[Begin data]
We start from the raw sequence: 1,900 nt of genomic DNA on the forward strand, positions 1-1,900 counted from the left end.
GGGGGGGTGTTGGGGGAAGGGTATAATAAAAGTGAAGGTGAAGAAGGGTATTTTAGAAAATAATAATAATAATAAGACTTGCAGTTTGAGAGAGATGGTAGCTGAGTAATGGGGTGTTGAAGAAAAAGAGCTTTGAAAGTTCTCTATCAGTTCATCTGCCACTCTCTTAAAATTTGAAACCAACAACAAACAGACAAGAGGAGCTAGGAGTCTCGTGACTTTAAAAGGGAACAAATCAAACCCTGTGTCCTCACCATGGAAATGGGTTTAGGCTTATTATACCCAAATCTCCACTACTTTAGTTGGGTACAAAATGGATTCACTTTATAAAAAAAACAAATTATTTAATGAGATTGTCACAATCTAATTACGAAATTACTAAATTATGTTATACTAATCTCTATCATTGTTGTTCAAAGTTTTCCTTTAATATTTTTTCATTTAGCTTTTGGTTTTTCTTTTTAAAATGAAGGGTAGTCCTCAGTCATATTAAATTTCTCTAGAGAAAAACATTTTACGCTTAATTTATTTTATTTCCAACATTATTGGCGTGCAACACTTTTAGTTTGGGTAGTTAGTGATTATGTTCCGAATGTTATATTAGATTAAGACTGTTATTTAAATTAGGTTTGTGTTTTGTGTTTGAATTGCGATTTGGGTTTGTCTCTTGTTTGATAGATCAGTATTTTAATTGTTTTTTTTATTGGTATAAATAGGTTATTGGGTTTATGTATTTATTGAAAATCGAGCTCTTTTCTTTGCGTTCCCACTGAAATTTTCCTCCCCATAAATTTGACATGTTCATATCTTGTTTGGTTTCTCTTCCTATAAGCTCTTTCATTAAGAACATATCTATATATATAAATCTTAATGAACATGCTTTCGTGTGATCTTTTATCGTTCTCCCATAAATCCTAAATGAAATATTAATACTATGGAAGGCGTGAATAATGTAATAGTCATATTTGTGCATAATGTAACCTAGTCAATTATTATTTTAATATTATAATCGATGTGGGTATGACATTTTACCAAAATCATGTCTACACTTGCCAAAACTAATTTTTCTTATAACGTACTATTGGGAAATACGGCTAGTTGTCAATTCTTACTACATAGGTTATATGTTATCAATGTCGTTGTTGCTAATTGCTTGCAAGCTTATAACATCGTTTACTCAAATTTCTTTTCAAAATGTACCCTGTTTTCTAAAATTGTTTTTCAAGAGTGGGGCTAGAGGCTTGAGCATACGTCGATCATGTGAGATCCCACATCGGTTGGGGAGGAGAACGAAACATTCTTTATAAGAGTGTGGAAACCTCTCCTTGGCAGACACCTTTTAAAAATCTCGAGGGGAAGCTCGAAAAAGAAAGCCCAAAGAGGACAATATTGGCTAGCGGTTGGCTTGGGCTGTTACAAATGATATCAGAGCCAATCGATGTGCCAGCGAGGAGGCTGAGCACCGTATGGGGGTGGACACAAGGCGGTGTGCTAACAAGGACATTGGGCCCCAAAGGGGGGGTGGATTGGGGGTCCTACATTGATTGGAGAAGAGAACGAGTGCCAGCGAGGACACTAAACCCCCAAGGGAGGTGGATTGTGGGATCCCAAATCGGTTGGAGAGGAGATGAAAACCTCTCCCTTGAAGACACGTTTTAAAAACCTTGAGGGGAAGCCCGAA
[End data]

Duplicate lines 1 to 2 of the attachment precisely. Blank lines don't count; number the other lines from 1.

We start from the raw sequence: 1,900 nt of genomic DNA on the forward strand, positions 1-1,900 counted from the left end.
GGGGGGGTGTTGGGGGAAGGGTATAATAAAAGTGAAGGTGAAGAAGGGTATTTTAGAAAATAATAATAATAATAAGACTTGCAGTTTGAGAGAGATGGTAGCTGAGTAATGGGGTGTTGAAGAAAAAGAGCTTTGAAAGTTCTCTATCAGTTCATCTGCCACTCTCTTAAAATTTGAAACCAACAACAAACAGACAAGAGGAGCTAGGAGTCTCGTGACTTTAAAAGGGAACAAATCAAACCCTGTGTCCTCACCATGGAAATGGGTTTAGGCTTATTATACCCAAATCTCCACTACTTTAGTTGGGTACAAAATGGATTCACTTTATAAAAAAAACAAATTATTTAATGAGATTGTCACAATCTAATTACGAAATTACTAAATTATGTTATACTAATCTCTATCATTGTTGTTCAAAGTTTTCCTTTAATATTTTTTCATTTAGCTTTTGGTTTTTCTTTTTAAAATGAAGGGTAGTCCTCAGTCATATTAAATTTCTCTAGAGAAAAACATTTTACGCTTAATTTATTTTATTTCCAACATTATTGGCGTGCAACACTTTTAGTTTGGGTAGTTAGTGATTATGTTCCGAATGTTATATTAGATTAAGACTGTTATTTAAATTAGGTTTGTGTTTTGTGTTTGAATTGCGATTTGGGTTTGTCTCTTGTTTGATAGATCAGTATTTTAATTGTTTTTTTTATTGGTATAAATAGGTTATTGGGTTTATGTATTTATTGAAAATCGAGCTCTTTTCTTTGCGTTCCCACTGAAATTTTCCTCCCCATAAATTTGACATGTTCATATCTTGTTTGGTTTCTCTTCCTATAAGCTCTTTCATTAAGAACATATCTATATATATAAATCTTAATGAACATGCTTTCGTGTGATCTTTTATCGTTCTCCCATAAATCCTAAATGAAATATTAATACTATGGAAGGCGTGAATAATGTAATAGTCATATTTGTGCATAATGTAACCTAGTCAATTATTATTTTAATATTATAATCGATGTGGGTATGACATTTTACCAAAATCATGTCTACACTTGCCAAAACTAATTTTTCTTATAACGTACTATTGGGAAATACGGCTAGTTGTCAATTCTTACTACATAGGTTATATGTTATCAATGTCGTTGTTGCTAATTGCTTGCAAGCTTATAACATCGTTTACTCAAATTTCTTTTCAAAATGTACCCTGTTTTCTAAAATTGTTTTTCAAGAGTGGGGCTAGAGGCTTGAGCATACGTCGATCATGTGAGATCCCACATCGGTTGGGGAGGAGAACGAAACATTCTTTATAAGAGTGTGGAAACCTCTCCTTGGCAGACACCTTTTAAAAATCTCGAGGGGAAGCTCGAAAAAGAAAGCCCAAAGAGGACAATATTGGCTAGCGGTTGGCTTGGGCTGTTACAAATGATATCAGAGCCAATCGATGTGCCAGCGAGGAGGCTGAGCACCGTATGGGGGTGGACACAAGGCGGTGTGCTAACAAGGACATTGGGCCCCAAAGGGGGGGTGGATTGGGGGTCCTACATTGATTGGAGAAGAGAACGAGTGCCAGCGAGGACACTAAACCCCCAAGGGAGGTGGATTGTGGGATCCCAAATCGGTTGGAGAGGAGATGAAAACCTCTCCCTTGAAGACACGTTTTAAAAACCTTGAGGGGAAGCCCGAA